A further „eyewitness assault“ happened one morning at a Lucia Day (a feast day in Sweden). In accordance with the tradition both sisters awakened their parents with coffee and ginger bread. They sang the Lucia song. Ingrid was Lucia and had a wreath with burning candles on her head, and Elvira was her maid. – But instead of being grateful, the parents caught hold of each daughter. Next to each other in the double bed the father had normal sexual intercourse with Ingrid, while the mother had lesbian intercourse with Elvira.


Unfortunately, all “eyewitnesses” deny that they have seen, experienced or performed any indecent act.


But if Elvira was so trustworthy that a prison sentence of ten years could be based on her claims, then why was the father not prosecuted for sexual abuse of Ingrid? And why was the mother’s lover not prosecuted for rape of both daughters?





8. Did the Father Get a Fair Trial?


Elvira’s allegations follow the classic pattern of recovered memory therapy (RMT) and false-memory-syndrome (FMS): at each consecutive stage the assaults become both more frequent and more outrageous. In the beginning the father is accused of normal sex. Then also of oral and anal sex and other variants. Then the mother is also accused, first of normal lesbian sex and then also of oral sex. In turn first the father and then both parents had hired her out as a prostitute at sex clubs, and then they had done the same thing to her sister. Still later the parents were alleged to have participated in ritual child murders. They had also kept young girls in cages, had made them pregnant, and had cut out the foetuses while these girls were still alive, and had eaten the foetuses.


In its judgement 1994-05-03 the court of appeal states that all categories of Elvira’s allegations have emerged at the same time. As proof the five judges invoke Mollbeck’s annotation books. – But no impartial judge would have deemed it as self-evident that Mollbeck’s accounts were true. And the gradual emergence of the allegations could hardly be more conspicuous. In fact, in the very same judgement it is stated that the mother had confirmed the abuse by the father at a time when Elvira had not yet accused the mother of any assaults.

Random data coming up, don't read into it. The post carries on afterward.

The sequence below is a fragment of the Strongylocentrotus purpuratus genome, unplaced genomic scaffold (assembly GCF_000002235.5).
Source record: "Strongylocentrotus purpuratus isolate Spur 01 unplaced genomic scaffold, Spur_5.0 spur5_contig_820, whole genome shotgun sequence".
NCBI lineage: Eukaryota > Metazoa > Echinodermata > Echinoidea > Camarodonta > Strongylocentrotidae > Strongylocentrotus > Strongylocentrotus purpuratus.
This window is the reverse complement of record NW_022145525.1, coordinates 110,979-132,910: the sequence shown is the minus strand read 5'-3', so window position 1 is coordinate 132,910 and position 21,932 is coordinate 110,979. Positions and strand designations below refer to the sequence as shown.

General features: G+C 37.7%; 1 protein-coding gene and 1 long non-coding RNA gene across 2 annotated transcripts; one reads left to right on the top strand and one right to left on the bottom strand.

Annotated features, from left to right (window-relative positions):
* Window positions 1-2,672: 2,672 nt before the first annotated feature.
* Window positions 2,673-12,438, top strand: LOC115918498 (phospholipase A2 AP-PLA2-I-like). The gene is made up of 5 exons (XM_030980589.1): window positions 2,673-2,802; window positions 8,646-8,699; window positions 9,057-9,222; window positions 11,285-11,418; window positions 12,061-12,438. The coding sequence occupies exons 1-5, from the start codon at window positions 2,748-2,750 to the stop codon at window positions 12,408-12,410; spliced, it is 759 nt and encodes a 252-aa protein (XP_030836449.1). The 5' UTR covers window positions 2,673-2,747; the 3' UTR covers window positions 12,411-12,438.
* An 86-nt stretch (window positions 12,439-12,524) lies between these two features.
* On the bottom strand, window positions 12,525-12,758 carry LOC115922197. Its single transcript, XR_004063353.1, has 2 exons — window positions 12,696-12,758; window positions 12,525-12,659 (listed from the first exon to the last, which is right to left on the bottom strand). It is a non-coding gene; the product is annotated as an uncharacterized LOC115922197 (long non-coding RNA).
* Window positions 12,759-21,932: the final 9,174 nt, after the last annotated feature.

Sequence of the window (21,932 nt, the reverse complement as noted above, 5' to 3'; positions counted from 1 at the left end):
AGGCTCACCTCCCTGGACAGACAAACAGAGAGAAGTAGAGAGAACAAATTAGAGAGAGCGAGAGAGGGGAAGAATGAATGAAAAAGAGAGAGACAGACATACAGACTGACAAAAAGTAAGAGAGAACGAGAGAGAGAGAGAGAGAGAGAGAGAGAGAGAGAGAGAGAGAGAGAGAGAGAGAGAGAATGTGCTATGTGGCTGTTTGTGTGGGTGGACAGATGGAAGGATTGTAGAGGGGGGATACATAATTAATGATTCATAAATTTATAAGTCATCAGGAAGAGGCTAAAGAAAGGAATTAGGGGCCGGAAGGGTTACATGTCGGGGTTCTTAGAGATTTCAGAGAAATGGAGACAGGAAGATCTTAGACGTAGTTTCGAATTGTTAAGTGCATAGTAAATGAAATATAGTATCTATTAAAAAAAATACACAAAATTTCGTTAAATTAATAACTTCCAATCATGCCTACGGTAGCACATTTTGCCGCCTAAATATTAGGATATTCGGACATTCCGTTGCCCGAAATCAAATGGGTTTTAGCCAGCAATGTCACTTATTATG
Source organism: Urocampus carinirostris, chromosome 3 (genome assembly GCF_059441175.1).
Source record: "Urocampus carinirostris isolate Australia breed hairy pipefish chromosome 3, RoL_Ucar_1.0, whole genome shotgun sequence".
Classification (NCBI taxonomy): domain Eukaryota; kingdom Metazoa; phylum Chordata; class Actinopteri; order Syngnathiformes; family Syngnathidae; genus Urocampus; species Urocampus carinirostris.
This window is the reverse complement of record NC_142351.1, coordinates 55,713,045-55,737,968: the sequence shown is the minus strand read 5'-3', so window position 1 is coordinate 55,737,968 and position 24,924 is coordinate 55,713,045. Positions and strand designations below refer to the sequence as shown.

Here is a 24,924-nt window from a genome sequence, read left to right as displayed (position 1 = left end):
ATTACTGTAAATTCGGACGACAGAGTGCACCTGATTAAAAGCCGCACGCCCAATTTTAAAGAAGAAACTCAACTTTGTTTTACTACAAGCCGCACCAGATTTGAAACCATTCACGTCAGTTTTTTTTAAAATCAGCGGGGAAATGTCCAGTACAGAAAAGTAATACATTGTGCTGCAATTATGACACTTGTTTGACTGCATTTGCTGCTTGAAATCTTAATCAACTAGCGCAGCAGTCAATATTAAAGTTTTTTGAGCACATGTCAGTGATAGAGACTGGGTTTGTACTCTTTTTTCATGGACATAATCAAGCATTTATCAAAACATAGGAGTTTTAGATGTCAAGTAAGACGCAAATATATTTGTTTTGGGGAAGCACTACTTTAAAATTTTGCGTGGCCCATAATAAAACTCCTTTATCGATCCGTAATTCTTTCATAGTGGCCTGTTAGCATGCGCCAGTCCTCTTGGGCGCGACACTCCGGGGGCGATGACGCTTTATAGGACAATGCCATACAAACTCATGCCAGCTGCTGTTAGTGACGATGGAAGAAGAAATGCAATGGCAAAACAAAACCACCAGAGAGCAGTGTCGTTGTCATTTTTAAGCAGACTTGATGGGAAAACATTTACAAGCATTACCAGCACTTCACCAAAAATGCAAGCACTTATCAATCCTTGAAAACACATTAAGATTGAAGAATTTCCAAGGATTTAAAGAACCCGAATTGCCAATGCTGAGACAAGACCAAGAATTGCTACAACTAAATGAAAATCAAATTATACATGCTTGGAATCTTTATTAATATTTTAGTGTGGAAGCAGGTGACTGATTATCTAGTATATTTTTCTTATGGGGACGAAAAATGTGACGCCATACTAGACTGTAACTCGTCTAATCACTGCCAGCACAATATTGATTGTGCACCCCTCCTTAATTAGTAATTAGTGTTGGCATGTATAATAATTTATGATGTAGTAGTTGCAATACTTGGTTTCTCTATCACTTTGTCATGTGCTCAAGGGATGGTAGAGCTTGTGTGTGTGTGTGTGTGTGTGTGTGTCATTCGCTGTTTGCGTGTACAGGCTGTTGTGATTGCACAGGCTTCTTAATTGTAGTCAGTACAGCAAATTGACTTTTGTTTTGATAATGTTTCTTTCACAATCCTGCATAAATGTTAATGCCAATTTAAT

The mother’s so-called „confirmation“ is based on the judges‘ erroneous recollections of no less than three circumstances: (a) what the mother actually said in her testimony in the court of appeal right under the nose of the judges; (b) what the mother actually said during the police interrogation 1992-05-08; and (c) the judges‘ own account of both the testimony in the court and the police interrogation 1992-05-08. The account is found on p. 22 of the judgement. The mother told that Elvira and the father sometimes went into Elvira’s room. One of them – she does not know who – closed the door. She does not know if the door was locked. But when they came out, Elvira had a peculiar facial expression as if the father had been angry.


But when the judges on pp. 42 and 44 in the same judgement explain why they have deemed the father to be guilty, it may not be essential that they state that the door was locked. But they have forgotten the words in bold types. In turn they have concluded from Elvira’s „peculiar facial expression“ that both had had sexual intercourse and, moreover, that the father had not even tried to conceal his abuse from the mother. A third conclusion follows: because the father had not tried to conceal the assaults from the mother, it must have been a matter of a large number of assaults.


In actual fact, Elvira has never talked of sexual abuse, in her own room, and behind a closed or locked door, and at times when ordinary people are awake, and when other members of the family were awake.


The judges can neither have been ignorant of the fact that the narratives on ritual child murders (in which a named judge of the court of appeal had participated) constituted the reason why The Supreme Court granted a new trial; nor that Elvira had never told these narratives during any of the first four trials. In due course the probable cause of Elvira’s silence will be imparted.


Two legal cases have taken their names from the towns in which they took place. The distance between Södertälje and Umeå is almost as large as half the length of Sweden. Nevertheless the two cases are conspicuously similar – perhaps because some professional persons were involved in both. In Umeå a teenager daughter had accused her father of sexual abuse. He had likewise got a 10 year prison sentence, which in Sweden at that time was the maximum punishment for this kind of crime. The daughter had later accused many other persons for sexual and other crimes. Therefore The Supreme Court had granted a re-trial, and after the re-trial the father had been totally acquitted. The court of appeal had even been forced to admit that at the previous trials there had not been any evidence against this father. Among other things, the daughter was still a virgin at the re-trial, but she had refused a gynaecological examination at the first series of trials.


The acquittal of the Umeå father occurred precisely before the proceedings of the Södertälje re-trial was about to begin. It is difficult to imagine the judges of the court of appeal in Stockholm had not realised that the confidence of the general population in the courts would reach rock-bottom if two maximally erroneous judgements had been passed, even by two courts of appeal in quite different areas of the country. The hypothesis must be taken into consideration that the judges had therefore decided to re-convict the father of the Södertälje case, even before they had learned anything about the nature of the evidence.